Masks and veils.
This section will spend some time examining the head covering and masks in our current culture, and those that were custom made for Baghdad, Iowa. The veil or the mask, as an idea and object, are an inextricable part of the mechanics of Baghdad, Iowa. The veil in some cases is presented in a straightforward manner, while in other parts it is subverted or transformed into something else – all the while maintaining the concept of a mask, even a non-functioning mask.
The masks have cultural and symbolic meanings. They can reference certain cultural symbols and also act as unique agents in the film.
The hijab, the veil and the mask, all operate on a level of hiding and identifying a person. They can represent an ideology, a faith, or a form of devotion, or even a transgression. It’s a powerful symbol that can be political. These classifications can operate and be linked to a variety of meanings and representations.
Generally speaking, Muslim women around the world wear the hijab or the veil (that covers the hair and much of the head) as a type of religious or cultural obligation or desire. There is no direct quote in the Quran that says women should cover their hair or face. All the Quran says is that men and women must both dress modestly.
Now keep in mind that the hijab is generally accepted almost everywhere in the world. It is only the niqab, or mask that causes consternation. The niqab only shows the eyes, while the hijab only covers the hair.
Do we, as humans feel uneasy when we cannot see a face? What is at the heart of politicizing and regulating how women can dress? When Western governments make laws against the wearing of the niqab, are they sending a hypocritical message? And what about the criticism that comes from the Muslim community of women in niqabs? Many Muslims feel that is going too far with covering the face with this mask.
We need to dismantle some of the misconceptions and also offer alternative perspective. I want to treat each head covering as its own agent– as a concept and garment that can travel through time and culture. If you apply the actor-network theory that Bruno Latour proposes from ‘On Actor-Network Theory: A Few Clarifications (1996), we don’t need any human networks when discussing this garment. In this case, the veil within the actor-network theory: “does not limit itself to human individual actors but extend the word actor –or actant- to non-human, non individual entities.”14
As a person who was raised Muslim in Arab-Muslim countries I can speak about my own observed experience from the past and what I see today. My family has home movies from the mid 1970’s of friends and relatives in Baghdad lounging and eating at my Grandfather’s house. Through the scratchy Super 8mm film you can clearly see Arab women belly dancing in jeans or short skirts. The women wore their hair long and wavy, which was the style back then. And if you fast-forward almost ten years, you will see these same women sitting down with hijabs and long dresses. The make-up is still there but they are clearly covered. What happened? Or should we ask, what was decided? Many of these women also immigrated to the United States and went through varying phases of veiling and unveiling.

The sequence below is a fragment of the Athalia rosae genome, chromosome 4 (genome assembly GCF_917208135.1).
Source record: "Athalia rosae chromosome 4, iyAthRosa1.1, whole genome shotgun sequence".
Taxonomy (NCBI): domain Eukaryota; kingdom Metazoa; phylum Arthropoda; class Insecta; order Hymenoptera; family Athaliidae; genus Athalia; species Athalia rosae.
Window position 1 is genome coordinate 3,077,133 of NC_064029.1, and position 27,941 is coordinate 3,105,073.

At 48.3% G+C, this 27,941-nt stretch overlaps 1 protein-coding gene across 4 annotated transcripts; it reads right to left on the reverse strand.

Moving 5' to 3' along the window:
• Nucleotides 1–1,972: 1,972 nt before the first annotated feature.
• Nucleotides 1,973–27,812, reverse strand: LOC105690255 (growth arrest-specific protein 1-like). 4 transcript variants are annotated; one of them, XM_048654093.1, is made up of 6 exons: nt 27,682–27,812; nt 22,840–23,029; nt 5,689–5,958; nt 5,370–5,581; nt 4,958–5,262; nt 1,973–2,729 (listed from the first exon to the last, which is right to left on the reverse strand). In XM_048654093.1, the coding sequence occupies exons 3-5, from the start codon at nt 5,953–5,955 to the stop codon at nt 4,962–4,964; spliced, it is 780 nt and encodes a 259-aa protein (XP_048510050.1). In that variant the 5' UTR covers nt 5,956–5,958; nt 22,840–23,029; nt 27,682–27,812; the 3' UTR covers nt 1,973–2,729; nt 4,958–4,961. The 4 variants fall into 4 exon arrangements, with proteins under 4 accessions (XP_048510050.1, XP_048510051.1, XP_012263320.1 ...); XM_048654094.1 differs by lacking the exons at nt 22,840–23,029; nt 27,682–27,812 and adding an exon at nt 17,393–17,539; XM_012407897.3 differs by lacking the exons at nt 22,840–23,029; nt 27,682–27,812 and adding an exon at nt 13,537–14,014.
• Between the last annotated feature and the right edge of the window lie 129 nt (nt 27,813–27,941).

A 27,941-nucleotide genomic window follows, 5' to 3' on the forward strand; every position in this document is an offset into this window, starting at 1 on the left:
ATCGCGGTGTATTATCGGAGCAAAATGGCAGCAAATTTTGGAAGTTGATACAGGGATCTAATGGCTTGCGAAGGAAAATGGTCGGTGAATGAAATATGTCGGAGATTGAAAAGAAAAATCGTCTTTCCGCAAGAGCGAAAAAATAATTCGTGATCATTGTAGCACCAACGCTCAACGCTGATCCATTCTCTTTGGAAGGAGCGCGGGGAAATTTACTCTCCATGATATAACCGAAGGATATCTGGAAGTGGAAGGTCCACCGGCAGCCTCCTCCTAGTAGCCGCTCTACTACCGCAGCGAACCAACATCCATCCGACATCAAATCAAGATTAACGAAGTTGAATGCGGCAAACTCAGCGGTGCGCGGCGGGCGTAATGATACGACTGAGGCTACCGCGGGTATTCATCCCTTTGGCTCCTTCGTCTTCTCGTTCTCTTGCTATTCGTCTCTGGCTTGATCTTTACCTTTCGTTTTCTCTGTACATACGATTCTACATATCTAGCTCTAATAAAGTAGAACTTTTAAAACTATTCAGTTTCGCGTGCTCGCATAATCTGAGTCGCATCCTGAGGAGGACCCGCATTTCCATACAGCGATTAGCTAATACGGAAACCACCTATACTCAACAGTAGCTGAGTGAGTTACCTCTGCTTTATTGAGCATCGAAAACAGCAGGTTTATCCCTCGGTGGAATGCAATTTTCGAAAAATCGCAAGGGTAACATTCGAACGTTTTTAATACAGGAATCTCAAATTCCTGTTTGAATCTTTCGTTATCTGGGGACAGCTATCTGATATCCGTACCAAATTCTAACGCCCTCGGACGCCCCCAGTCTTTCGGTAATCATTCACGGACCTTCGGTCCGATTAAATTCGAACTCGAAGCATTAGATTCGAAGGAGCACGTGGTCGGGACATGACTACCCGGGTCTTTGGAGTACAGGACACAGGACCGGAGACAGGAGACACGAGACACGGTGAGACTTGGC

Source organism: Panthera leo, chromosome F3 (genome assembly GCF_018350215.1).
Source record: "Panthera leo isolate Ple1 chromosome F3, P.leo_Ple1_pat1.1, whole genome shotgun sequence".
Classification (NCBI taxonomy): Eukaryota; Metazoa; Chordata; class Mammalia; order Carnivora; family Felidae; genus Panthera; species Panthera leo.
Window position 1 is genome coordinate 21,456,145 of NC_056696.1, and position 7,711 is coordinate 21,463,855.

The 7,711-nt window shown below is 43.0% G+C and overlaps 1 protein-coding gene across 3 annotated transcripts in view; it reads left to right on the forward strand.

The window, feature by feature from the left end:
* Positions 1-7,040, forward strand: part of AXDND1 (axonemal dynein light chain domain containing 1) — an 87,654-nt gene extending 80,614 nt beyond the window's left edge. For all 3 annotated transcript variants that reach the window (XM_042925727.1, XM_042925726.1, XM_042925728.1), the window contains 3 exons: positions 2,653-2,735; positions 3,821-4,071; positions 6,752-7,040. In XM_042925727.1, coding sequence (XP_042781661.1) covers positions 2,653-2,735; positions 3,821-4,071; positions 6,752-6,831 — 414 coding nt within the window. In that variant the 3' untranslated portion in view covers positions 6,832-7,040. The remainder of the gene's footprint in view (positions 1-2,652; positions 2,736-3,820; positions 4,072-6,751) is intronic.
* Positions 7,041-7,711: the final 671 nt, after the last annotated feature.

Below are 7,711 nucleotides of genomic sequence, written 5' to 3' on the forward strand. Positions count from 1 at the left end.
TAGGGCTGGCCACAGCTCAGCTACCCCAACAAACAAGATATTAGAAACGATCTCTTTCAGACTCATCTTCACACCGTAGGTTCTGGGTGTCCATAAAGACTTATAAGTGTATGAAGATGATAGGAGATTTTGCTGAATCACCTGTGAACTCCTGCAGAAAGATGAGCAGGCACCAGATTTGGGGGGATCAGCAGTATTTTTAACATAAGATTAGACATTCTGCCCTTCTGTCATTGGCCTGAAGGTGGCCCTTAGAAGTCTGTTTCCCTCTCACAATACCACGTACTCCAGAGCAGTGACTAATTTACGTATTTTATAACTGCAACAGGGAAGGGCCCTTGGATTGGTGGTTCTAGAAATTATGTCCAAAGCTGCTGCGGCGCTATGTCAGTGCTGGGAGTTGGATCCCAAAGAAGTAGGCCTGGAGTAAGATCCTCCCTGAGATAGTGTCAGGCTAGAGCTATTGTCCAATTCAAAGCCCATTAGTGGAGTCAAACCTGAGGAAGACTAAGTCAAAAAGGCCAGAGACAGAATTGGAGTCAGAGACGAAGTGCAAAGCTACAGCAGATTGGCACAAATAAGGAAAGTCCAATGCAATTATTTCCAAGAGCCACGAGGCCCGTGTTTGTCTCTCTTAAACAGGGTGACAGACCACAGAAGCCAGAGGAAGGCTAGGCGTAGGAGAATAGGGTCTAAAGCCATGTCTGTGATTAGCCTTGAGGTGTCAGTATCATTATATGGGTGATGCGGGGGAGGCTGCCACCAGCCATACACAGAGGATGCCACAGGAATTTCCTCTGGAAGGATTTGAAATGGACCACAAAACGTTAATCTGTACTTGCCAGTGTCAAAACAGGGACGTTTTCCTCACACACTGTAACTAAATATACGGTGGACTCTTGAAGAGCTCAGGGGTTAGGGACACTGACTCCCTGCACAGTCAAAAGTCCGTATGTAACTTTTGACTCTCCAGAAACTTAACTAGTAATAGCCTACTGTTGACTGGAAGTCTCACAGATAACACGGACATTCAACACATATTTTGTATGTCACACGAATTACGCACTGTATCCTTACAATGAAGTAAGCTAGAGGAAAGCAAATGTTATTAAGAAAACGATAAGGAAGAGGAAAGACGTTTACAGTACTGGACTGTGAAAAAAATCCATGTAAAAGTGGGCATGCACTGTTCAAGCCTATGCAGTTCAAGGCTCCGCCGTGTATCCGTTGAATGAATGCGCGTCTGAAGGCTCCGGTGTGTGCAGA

If we examine the rise of the hijab in the United States, there is clearly no obligation or pressure from society to wear the hijab. You can make an argument that the husband or the father may be hoping for, or perhaps even pressuring the woman to put on the hijab. But this is not typically the case within my community of Muslim friends and family. So when a young Muslim woman, who grew up in the United States and is under no cultural obligation to wear the veil, decides to wear it, we must respect that decision.
In the essay: Redefining Hijab: American Muslim Women’s Standpoints on Veiling, by Rachel Anderson, she states: “For many Americans, the veiled woman symbolizes the oppression of women in Muslim cultures and provides proof that these cultures need to be ‘‘saved’’. In fact, images of covered women have often been used to illustrate the ‘‘backwardness’’ of Muslims and the subordination of women in Muslim societies. However, some Muslim women in the United States also veil, leading many non-Muslim Americans to question their motives for doing so. In fact, since September 11, 2001, Muslim women in the United States who wear face greater scrutiny and suspicion due to a generalized fear of Muslims. To Americans, the veil often represents a tangible marker of difference, in terms of religion and often ethnicity as well.”15
But let’s go back to these so called tensions, and let’s try and dismantle the East versus West argument by looking at young women in Egypt. In the essay entitled The Newly Veiled Woman: Irigaray, Specularity and the Islamic Veil by Anne-Emmanuelle Berger, she talks about teenage girls in Egypt: “who not only wear the hijab but want to wear the niqab (the veil covering their entire face except for the small aperture left for the eyes) at school, against government regulations; the niqab they say, shouldn’t bother or threaten anybody else since it is my niqab: that is, my own business; the niqab thus becomes a means to express or assert a sense of self, as if the more invisible the teenagers’ made themselves, the greater the self-reflecting power of their invisibility: the more identical, the more personal—a founding paradox of identity politics?”16